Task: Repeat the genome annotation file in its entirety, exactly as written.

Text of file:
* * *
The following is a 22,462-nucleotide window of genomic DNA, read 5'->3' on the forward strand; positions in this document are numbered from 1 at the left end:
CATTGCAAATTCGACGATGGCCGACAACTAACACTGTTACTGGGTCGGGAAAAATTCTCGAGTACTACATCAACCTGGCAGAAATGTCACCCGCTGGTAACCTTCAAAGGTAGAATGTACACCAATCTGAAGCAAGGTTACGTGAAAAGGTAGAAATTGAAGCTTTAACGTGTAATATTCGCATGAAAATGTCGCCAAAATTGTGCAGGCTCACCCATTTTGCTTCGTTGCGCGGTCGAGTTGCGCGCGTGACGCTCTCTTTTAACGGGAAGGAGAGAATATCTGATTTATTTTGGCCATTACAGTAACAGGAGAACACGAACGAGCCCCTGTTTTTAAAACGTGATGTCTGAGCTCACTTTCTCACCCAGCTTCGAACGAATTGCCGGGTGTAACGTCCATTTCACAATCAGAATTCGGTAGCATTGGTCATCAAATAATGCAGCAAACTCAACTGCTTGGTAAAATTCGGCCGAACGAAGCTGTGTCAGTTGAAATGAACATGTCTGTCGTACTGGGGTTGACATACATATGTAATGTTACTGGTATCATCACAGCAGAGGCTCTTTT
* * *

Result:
The following is a 22,462-nucleotide window of genomic DNA, read 5'->3' on the forward strand; positions in this document are numbered from 1 at the left end:
CATTGCAAATTCGACGATGGCCGACAACTAACACTGTTACTGGGTCGGGAAAAATTCTCGAGTACTACATCAACCTGGCAGAAATGTCACCCGCTGGTAACCTTCAAAGGTAGAATGTACACCAATCTGAAGCAAGGTTACGTGAAAAGGTAGAAATTGAAGCTTTAACGTGTAATATTCGCATGAAAATGTCGCCAAAATTGTGCAGGCTCACCCATTTTGCTTCGTTGCGCGGTCGAGTTGCGCGCGTGACGCTCTCTTTTAACGGGAAGGAGAGAATATCTGATTTATTTTGGCCATTACAGTAACAGGAGAACACGAACGAGCCCCTGTTTTTAAAACGTGATGTCTGAGCTCACTTTCTCACCCAGCTTCGAACGAATTGCCGGGTGTAACGTCCATTTCACAATCAGAATTCGGTAGCATTGGTCATCAAATAATGCAGCAAACTCAACTGCTTGGTAAAATTCGGCCGAACGAAGCTGTGTCAGTTGAAATGAACATGTCTGTCGTACTGGGGTTGACATACATATGTAATGTTACTGGTATCATCACAGCAGAGGCTCTTTT